- Follow your nutrition plan based on what worked for you in training– do not make any major changes in what you eat or the timing. As a general rule of thumb, you will need 30-60g of carbs per hour. Aim to take nutrition before you hit an aid station so that you can then wash it down with water.
- Consider using salt tabs, especially if they have helped in the past. Even when it is not very hot out, salt tabs can help regulate your hydration and prevent you from bonking due to low electrolytes. We recommend one salt tab per hour.
- Drink at the water stations. We advise you to avoid taking Gatorade at the water stop following taking nutrition as the double hit of sugars may cause GI distress.
- Do not rely on your Garmin/Strava for pacing splits. Go by elapsed time at particular mile markers instead.
Finish Line and Post-Race:
- Continue moving once you cross the finish mat.
- Try to consume a meal with carbs and protein within 1-2 hours after the race.
- Take an ice bath after you get back to your home/hotel. Start with cool water and then gradually add ice. Soak for 10-15 minutes.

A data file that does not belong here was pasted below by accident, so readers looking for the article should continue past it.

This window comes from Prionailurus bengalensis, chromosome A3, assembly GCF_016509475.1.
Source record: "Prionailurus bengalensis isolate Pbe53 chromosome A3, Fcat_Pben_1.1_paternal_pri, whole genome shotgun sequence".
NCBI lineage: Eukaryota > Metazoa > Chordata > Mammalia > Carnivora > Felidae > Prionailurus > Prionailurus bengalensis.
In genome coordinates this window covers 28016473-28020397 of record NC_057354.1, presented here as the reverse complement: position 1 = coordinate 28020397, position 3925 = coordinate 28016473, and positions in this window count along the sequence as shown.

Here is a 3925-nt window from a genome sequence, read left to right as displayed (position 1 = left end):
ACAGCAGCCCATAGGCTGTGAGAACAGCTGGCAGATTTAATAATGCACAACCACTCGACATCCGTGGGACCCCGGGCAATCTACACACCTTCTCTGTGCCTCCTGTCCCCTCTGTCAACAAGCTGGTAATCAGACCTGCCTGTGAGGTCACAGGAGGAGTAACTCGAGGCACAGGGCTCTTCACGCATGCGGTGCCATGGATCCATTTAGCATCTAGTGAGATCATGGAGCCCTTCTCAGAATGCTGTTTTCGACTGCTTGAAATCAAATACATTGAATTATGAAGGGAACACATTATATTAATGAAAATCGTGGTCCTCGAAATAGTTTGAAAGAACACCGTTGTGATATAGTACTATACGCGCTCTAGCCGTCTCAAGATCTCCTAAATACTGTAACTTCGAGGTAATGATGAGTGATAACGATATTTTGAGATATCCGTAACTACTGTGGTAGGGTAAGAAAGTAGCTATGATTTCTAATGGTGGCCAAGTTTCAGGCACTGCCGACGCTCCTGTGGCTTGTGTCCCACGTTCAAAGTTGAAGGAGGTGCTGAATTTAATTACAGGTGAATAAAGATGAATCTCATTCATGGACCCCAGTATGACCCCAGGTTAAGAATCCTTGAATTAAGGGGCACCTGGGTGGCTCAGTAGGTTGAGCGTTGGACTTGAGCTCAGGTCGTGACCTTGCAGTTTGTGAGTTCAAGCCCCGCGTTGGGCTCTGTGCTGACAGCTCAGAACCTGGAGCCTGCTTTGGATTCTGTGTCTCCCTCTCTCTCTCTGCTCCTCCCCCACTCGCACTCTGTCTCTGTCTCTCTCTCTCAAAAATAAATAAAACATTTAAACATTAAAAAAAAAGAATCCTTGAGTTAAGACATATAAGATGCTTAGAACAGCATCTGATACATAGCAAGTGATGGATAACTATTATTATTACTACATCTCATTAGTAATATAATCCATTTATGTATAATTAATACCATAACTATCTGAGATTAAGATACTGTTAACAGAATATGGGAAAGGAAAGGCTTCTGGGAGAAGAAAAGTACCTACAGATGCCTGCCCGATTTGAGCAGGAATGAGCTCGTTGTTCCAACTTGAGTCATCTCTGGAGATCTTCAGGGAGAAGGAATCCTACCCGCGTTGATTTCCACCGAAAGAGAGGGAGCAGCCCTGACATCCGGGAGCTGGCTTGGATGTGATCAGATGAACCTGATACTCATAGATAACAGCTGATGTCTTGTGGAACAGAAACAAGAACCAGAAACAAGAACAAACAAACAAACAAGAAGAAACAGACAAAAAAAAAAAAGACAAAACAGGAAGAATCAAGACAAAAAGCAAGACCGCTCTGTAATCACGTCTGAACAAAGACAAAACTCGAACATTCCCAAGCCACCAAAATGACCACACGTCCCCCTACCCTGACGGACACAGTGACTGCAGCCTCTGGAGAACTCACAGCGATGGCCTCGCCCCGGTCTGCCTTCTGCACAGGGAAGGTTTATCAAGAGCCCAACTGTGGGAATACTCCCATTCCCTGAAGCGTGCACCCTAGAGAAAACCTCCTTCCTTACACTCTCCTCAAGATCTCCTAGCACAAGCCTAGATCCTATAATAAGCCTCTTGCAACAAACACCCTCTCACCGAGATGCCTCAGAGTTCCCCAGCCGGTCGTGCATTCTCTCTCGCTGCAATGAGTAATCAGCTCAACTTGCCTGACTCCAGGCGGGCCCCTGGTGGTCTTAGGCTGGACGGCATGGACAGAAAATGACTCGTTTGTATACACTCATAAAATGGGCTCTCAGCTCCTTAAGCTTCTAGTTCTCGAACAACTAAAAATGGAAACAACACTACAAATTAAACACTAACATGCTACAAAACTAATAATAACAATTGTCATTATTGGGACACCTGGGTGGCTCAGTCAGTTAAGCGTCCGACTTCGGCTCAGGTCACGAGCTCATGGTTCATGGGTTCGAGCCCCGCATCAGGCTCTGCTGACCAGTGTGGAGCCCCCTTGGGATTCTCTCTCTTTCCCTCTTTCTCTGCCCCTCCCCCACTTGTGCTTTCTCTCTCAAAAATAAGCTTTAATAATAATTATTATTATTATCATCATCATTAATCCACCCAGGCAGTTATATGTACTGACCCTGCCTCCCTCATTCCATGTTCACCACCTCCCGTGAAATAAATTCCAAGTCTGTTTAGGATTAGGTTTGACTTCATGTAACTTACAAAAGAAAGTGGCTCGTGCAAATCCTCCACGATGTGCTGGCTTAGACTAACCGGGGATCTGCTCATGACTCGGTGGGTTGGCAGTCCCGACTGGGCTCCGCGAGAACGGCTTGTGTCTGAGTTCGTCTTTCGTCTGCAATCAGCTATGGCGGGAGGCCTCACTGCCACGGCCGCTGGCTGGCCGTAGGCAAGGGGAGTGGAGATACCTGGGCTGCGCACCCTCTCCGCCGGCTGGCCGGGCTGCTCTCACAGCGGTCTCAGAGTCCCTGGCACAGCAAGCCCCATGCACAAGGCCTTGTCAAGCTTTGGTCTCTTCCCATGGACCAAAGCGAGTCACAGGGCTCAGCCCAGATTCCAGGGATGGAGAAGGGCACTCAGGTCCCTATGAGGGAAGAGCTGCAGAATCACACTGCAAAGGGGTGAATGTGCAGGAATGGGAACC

- Follow training calendar for recovery– take at least two rest days (active rest, i.e., walking is fine) following race.
- Be PROUD of your accomplishment!
RACE DAY CHECKLIST:
- ID and registration confirmation for packet pick-up
- Running clothes (singlet/top and shorts or tights/capris)
- Disposable gloves and hand warmers (if start will be cold)
- Watch and charger
- Race nutrition (including plastic baggies if using)
- Salt tabs
- Hydration belt/bottle/backpack (if plan to use during race)
- Food- snacks, race morning breakfast
- Ziplock bags (for nutrition, checked items like phone, etc.)
- Body glide
- Race belt (if using instead of pinning to front of shirt- not recommended for B-tag timing)
- If rain is forecast: trash bag to use as poncho
- Dry change of clothes for after race
Finish lines @Marine Corps, Philadelphia, and Chicago Marathons
Readers, what do you think about these tips? What’s your number one pre-race, race day, and post-race tip?
Do you listen to music while you run? Favorite songs/bands? I need suggestions for tomorrow!
What’s your favorite race medal you’ve received?